What amazed me in the book was how current the political ramblings were. I guess that stuff never changes, we just change the names of the players... Also interesting were the many similarities between the Fremen religion and Islam, or at least some of the surface similarities and naming conventions that were the same. ( )
  bicyclewriter | Jan 8, 2016 |
”I must not fear.
Fear is the mind-killer.
Fear is the little-death that brings total obliteration.
I will face my fear.
I will permit it to pass over me and through me.
And when it has gone past I will turn the inner eye to see its path.
Where the fear has gone there will be nothing......Only I will remain."
If you have read at least [b:Dune|234225|Dune (Dune Chronicles, #1)|Frank Herbert|https://d202m5krfqbpi5.cloudfront.net/books/1349105964s/234225.jpg|3634639] you must be familiar with the above “Litany Against Fear”. I don’t know about you but it gets old very fast for me. When it shows up in Children of Dune I read it like “I must not fear. Fear is the mind-killer.” – SHUT UP! Fortunately it only appears once but Mr. Herbert still sneaks in the odd snippet here and there whenever I am feeling too complacent.

To my mind the Dune series really finishes with this third volume. It ties up all the loose ends nicely and ends on an optimistic and suitably poignant note. Come to think of it the very first Dune novel feels very complete within itself, and you could read it as one of the greatest standalone sci-fi novels of all time (or one of the most overrated if it doesn’t do it for you).

So the Atreides are at it again with their mystical shenanigan. These Atreides are so damn verbose 24/7, I swear none of them is capable of speaking like a normal person. I can not imagine how they say “pass the salt” at dinner without mentioning the cosmic ramifications should the salt passing project not be successfully concluded. That said Children of Dune is actually quite an entertaining read, much more so than [b:Dune Messiah|106|Dune Messiah (Dune Chronicles, #2)|Frank Herbert|https://d202m5krfqbpi5.cloudfront.net/books/1347771287s/106.jpg|3634570] which often had a soporific effect on me when I was reading it. Children of Dune focuses on the two Atreides kids, Leto and Ghanima (or non-kids because their heads are stuffed full of their ancestors’ memories and it makes them super weird). Their father, the legendary Paul Atreides A.K.A. Muad’Dib walked off into the sunset of the Arrakis desert nine years ago, very pissed off about what the world has come to thanks to his leadership. He is now presumed dead as the Dune desert is deadly and not conducive to a pleasant stroll after dinner.

The planet Arrakis has come a long way since we first encountered it in [b:Dune|234225|Dune (Dune Chronicles, #1)|Frank Herbert|https://d202m5krfqbpi5.cloudfront.net/books/1349105964s/234225.jpg|3634639] the terraforming project is going well and water is more abundant with plants appearing in some areas, other areas of the global desert is becoming moist. Rains and clouds are often seen and early in the novel eight Fremen drown in a flashflood. When you have a culture based on the scarcity of water this development really turns the world upside down. The cultural and social ramifications of Arrakis becoming more watery are the most fascinating aspect of the book for me.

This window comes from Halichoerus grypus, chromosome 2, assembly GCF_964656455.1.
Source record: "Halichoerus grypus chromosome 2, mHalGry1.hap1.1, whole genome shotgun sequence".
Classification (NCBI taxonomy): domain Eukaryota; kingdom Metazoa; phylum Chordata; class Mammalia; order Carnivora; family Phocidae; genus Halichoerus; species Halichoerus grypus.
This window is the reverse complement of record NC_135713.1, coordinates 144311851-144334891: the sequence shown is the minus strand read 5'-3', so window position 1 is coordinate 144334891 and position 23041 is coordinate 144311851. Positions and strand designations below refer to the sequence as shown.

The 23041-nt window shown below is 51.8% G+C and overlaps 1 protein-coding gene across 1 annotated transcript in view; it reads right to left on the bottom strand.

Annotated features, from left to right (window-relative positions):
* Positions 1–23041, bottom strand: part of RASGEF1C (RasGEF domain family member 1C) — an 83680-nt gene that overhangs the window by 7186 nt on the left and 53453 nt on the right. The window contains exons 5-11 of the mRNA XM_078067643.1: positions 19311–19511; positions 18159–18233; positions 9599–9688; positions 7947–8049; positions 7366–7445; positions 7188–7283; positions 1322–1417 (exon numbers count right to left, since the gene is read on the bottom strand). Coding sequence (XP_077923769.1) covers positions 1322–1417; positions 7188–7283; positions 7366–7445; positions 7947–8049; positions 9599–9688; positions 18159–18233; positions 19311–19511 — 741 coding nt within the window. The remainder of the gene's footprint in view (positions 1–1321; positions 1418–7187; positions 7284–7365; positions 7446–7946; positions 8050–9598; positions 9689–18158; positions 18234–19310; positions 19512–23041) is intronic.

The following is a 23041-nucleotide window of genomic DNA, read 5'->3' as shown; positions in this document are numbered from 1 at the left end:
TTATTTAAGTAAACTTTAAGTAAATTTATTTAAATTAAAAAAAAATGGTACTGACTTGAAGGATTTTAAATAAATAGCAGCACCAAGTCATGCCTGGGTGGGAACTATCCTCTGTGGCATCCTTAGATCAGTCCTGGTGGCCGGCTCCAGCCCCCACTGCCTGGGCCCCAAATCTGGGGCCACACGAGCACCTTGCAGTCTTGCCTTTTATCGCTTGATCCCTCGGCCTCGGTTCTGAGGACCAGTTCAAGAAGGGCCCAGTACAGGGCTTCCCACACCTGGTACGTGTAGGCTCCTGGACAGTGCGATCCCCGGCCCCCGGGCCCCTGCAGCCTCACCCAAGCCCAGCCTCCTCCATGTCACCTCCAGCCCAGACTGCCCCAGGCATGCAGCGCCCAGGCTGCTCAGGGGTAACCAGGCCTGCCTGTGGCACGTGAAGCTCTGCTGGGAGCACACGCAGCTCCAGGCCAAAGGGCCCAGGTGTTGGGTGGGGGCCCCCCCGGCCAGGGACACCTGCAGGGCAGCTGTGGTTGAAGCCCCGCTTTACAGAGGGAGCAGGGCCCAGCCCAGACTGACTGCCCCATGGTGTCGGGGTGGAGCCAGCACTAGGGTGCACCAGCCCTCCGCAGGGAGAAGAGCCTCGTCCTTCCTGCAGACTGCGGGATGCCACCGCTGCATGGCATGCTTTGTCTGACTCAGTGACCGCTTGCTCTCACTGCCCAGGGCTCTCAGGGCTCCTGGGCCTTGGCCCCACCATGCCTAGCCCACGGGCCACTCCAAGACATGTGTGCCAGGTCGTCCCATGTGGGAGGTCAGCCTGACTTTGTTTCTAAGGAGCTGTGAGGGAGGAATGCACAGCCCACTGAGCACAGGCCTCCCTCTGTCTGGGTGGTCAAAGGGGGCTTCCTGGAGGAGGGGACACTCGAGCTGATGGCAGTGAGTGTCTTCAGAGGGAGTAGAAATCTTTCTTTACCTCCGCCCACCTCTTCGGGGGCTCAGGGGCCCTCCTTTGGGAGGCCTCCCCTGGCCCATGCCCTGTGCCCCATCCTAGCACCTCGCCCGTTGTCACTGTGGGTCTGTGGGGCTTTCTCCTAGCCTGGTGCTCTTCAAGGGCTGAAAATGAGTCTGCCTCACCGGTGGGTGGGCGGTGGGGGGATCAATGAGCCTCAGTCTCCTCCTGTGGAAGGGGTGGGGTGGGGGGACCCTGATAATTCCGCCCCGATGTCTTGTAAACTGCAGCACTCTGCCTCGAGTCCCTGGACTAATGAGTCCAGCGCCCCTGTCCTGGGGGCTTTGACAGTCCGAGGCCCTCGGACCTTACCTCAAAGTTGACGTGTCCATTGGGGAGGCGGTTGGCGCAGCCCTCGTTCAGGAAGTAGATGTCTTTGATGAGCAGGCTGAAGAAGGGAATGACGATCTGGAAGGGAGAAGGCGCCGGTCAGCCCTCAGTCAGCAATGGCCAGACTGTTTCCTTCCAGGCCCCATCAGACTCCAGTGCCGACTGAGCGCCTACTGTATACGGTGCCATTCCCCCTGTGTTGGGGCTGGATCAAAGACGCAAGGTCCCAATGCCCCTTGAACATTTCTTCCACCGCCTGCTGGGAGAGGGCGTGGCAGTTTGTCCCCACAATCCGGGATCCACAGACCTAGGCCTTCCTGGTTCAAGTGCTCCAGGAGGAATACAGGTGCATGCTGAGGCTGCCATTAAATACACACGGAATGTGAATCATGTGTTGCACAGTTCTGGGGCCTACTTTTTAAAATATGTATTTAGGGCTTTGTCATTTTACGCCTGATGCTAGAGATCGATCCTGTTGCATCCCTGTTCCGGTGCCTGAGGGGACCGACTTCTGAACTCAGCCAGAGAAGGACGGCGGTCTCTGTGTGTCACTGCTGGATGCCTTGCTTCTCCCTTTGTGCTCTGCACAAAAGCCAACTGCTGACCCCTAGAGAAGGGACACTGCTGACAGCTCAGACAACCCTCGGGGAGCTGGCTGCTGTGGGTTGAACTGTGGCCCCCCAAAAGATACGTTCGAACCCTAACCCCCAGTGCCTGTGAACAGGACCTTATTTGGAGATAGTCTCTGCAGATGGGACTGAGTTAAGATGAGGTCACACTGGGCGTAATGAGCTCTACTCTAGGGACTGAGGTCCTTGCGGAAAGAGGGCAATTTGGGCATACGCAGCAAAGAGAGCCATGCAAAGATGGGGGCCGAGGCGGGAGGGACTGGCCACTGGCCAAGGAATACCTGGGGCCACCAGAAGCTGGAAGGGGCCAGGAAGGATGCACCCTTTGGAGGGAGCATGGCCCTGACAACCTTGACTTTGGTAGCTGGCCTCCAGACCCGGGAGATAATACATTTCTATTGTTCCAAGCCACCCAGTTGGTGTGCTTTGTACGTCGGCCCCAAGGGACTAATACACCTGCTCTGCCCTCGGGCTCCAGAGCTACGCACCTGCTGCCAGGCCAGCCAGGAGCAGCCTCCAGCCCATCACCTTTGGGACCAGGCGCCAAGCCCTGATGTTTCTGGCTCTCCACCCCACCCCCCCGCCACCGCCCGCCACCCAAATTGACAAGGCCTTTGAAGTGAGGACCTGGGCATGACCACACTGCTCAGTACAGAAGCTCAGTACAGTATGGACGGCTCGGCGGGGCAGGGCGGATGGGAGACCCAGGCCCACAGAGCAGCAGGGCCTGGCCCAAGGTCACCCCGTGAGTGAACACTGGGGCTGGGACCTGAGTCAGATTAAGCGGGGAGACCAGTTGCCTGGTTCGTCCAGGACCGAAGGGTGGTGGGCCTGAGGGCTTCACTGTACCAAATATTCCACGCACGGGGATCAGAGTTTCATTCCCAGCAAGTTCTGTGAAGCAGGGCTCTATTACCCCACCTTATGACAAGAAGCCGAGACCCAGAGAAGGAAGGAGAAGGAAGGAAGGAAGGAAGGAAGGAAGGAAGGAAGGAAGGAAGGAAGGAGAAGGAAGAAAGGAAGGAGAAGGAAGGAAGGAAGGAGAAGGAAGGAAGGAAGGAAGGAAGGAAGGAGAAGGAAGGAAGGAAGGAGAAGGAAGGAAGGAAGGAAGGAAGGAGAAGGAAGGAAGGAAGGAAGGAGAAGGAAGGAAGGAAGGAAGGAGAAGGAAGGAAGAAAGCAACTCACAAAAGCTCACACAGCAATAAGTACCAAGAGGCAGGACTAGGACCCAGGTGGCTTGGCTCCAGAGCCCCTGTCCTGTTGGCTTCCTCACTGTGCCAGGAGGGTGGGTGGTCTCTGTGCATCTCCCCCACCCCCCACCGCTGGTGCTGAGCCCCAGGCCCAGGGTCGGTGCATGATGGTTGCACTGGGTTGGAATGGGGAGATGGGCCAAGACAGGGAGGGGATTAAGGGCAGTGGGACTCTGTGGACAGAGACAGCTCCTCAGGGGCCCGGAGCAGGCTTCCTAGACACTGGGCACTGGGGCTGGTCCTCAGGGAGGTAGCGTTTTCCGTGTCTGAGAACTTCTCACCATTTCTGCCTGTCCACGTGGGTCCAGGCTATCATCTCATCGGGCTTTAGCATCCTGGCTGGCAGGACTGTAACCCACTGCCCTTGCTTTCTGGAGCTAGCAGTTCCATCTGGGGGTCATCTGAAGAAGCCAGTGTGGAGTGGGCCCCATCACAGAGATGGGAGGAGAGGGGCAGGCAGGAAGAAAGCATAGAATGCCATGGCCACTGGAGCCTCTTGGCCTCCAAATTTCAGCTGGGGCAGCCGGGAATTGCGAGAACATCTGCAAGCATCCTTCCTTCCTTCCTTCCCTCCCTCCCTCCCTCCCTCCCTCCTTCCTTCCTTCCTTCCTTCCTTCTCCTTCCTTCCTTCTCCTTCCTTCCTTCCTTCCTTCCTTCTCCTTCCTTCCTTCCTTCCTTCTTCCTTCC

The book starts off slowly (as most books do) with the introduction of the Atreides twins and ambles along pleasantly enough. At almost exactly the half way point Mr. Herbert suddenly shifts gears and the novel becomes much more plot intensive and relatively fast paced. Exciting things are certainly afoot in the second half the the novel; featuring a murder plot involving tigers, a possession that makes you fat, the birth of a sort of Duneman superhero and many spoilerish things that I won’t mention (probably said too much already – sorry!).

All in all a fun read, there is plenty of subtexts and philosophy to think about if you want to (I had my brain switched off, it’s my standard mode). The theme of religion and fanaticism is ever present. I don’t know if I will go on to read [b:God Emperor of Dune|42432|God Emperor of Dune (Dune Chronicles, #4)|Frank Herbert|https://d202m5krfqbpi5.cloudfront.net/books/1327131560s/42432.jpg|3634588] and the subsequent volumes. I am afraid of coming across the Litany Against Fear again. ( )
  apatt | Dec 26, 2015 |
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» Add other authors (29 possible)

Author nameRoleType of authorWork?Status
Frank Herbertprimary authorall editionscalculated
Di Fate, VincentCover artistsecondary authorsome editionsconfirmed
Pennington, BruceCover artistsecondary authorsome editionsconfirmed
Siudmak, WojciechCover artistsecondary authorsome editionsconfirmed
Stuyter, M.K.Translatorsecondary authorsome editionsconfirmed
Vance, SimonNarratorsecondary authorsome editionsconfirmed
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For Bev: Out of the wonderful commitment of our love and to share her beauty and her wisdom for she truly inspired this book.
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A spot of light appeared on the deep red rug which covered the raw rock of the cave floor.
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AR 6.2, 24 Pts
Haiku summary
Trapped by prescience
Old ways erode and transform
A new Golden Path
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On the planet of Aurakis, men, nature, and time attend the messianic and evolutionary growth of Leto and his twin sister Ghanima, children and successors of the mighty Muad'Dib.

(summary from another edition)